11 January 2013 11:33 [Source: ICB]
China's petrochemical market is expected to see increasing capacity expansion in 2013 and beyond, while continuing economic growth bodes well for demand.
China's petchem capacity is set to jump significantly in the next several years
China is expected to grow at 7.6% in 2012 and 5.7% in 2013, while India will grow at 8.0% and 6.6% in the two years.
The fourth quarter of 2012 is likely to see low inflation. However, with rising food prices, greater inflation is expected to appear in the first half of 2013. As such, China is less likely to issue very loose monetary policies.
China will see increasing ethylene capacity in the coming years. Some major plants have already started up, in the latter half of 2012.
Daqing Petrochemical started up its 600,000 tonne/year naphtha cracker in early September of 2012, Fushun Petrochemical started up 800,000 tonne/year cracker in end October, Heyuan Petrochemical plans to start up 240,000 tonne/year methanol-to-olefin (MTO) plant by end 2012. However, the actual output from these new plants will ramp up in 2013.
There are still new plants to start up in 2013 - two naphtha crackers from Sichuan Petrochemical and Wuhan Petrochemical with capacities of 800,000 tonnes/year each.
China's propylene capacity will show high-speed expansion through 2015. According to statistics from ICIS Chemease, propylene capacity will expand 11m tonnes from 2012-2015.
Polyolefins players also see capacity expansion as the main trend in for 2013.
Qilu Petrochemical plans to start up its 250,000 tonne/year high density polyethylene (HDPE) plant in February or March 2013. Sichuan Petrochemical also plans to start up its 300,000 tonne/year HDPE plant and 300,000 tonne/year linear low density polyethylene (LLDPE) plants in 2013. Wuhan Petrochemical will also start up its 300,000 tonne/year HDPE and 300,000 tonne/year LLDPE plants in the middle of 2013.
However, capacity expansions of benzene will be insufficient to meet demand, leading a further shortfall of benzene supply in 2013.
Based on statistics from ICIS China, an increase of 1.3m tonnes/year in domestic benzene capacity is expected in 2013, but the pace of growth is much slower than that in the downstream sectors. Therefore, China's benzene supply will be much tighter in 2013, and more imports are expected to flow into China.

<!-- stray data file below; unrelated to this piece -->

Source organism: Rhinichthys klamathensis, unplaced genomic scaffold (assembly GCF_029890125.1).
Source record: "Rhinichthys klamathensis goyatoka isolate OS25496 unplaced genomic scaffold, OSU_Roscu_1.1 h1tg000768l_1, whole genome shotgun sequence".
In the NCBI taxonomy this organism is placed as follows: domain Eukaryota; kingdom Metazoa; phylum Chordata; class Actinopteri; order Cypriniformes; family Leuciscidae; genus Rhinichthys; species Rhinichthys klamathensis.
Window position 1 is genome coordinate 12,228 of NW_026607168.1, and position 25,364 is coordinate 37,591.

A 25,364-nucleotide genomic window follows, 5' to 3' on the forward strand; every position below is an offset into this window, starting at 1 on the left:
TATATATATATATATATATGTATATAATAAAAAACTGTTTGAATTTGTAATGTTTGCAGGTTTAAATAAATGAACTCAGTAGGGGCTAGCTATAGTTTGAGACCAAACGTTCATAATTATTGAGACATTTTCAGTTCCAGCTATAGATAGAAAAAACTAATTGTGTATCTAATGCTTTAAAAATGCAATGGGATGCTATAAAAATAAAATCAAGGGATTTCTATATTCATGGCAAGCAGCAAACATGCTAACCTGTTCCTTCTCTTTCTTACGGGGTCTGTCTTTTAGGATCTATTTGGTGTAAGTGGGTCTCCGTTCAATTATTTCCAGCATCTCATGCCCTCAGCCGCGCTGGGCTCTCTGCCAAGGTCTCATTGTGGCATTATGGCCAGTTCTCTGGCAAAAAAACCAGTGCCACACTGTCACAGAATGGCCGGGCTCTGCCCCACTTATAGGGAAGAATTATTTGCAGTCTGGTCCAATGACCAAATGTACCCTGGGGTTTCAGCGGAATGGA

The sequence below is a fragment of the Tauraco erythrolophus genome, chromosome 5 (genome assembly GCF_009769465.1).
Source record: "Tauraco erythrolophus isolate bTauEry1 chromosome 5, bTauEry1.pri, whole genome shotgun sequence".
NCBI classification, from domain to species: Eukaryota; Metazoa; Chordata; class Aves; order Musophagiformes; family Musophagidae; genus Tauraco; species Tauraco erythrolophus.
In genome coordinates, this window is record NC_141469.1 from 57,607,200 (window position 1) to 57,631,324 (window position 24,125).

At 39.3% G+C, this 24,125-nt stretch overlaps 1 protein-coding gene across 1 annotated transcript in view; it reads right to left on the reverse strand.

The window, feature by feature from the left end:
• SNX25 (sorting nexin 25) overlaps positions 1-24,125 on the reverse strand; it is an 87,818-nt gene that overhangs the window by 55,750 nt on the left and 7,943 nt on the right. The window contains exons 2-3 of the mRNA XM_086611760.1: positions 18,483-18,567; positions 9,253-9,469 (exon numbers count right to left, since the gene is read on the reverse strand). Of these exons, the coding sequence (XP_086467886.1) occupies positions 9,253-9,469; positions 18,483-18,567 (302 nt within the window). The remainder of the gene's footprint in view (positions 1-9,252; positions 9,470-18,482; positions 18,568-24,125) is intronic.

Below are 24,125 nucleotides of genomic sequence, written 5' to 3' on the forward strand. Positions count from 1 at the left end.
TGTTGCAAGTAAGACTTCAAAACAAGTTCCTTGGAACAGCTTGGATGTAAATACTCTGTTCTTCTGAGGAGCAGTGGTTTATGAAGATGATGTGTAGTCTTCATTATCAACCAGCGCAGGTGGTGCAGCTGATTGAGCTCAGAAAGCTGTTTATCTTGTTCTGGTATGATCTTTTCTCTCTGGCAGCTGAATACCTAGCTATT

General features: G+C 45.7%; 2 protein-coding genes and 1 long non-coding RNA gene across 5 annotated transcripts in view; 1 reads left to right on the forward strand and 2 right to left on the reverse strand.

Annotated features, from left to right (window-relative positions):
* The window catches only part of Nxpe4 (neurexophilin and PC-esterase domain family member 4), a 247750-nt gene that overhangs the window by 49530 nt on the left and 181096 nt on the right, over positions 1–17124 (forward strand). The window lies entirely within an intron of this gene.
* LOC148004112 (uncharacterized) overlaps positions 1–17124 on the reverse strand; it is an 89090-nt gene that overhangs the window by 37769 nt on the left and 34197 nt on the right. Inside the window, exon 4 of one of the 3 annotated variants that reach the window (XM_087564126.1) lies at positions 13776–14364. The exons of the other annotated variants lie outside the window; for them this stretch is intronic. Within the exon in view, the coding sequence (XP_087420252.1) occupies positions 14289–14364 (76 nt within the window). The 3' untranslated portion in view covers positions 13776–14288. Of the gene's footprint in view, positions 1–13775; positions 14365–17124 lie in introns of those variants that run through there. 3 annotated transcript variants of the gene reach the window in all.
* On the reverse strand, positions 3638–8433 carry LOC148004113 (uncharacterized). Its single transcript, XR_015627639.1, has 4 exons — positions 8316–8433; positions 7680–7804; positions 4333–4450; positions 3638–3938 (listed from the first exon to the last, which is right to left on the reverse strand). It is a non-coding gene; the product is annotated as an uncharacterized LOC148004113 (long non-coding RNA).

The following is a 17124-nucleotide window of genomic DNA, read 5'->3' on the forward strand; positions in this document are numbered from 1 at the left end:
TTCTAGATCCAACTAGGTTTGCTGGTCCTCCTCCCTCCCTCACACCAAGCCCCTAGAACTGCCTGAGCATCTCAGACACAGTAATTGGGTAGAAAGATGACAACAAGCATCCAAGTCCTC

Crude oil apparent consumption in China will reach year-on-year growth of 2.8% to 482m tonnes in 2012, and record another rise of 6.2% to 512m tonnes in 2013.
Processing capacity is likely to gain 2.9% year on year to 461m tonnes in 2012 and achieve another gain of 6.9% to 493m tonnes in 2013. Meanwhile, the import volume will rise by 12.9% in 2013, pushing the import dependence to a high range of around 58-59% for China.
China will welcome a peak capacity increase in line with refineries' expansion projects and Phase II national oil reserves for the first three years of the 12th five-year plan period, according to statistics from C1 Energy, an ICIS service in China. Crude oil demand will grow quickly as a result.
Chinese refining capacities have increased by 16.6m tonnes/year or 3.3% in 2012. The compound annual growth rate (CAGR) of new capacities will reach 9.3% during 2013-2015, and the rate of China's crude demand will be 8.3% in the same period.
The country will continue to record net exports of gasoline, gasoil and kerosene in 2013, but its imports of fuel oil will rise and be supported by the capacity expansion plans of teapot refineries. Net imports of bitumen and petcoke will rise in the year as well.
China's oil products demand growth is likely to slow down in the coming five years due to the promotion of natural gas and electric power in the automobile market. The growth rate may be lower than its crude throughput, which is expected to increase by a CAGR of about 8.0% to reach 678m tonnes by 2017. By then, China will turn into an oil net exporter with about 2% of surplus capacity.
In China, petroleum products are mainly consumed as transportation fuel and chemical feedstock. These two sectors will still record strong growth in the coming years. The government has not yet given a clear strategy and policy regarding to the use of major substitute energies such as electric power, natural gas and alcohol ether fuel in the transportation sector.
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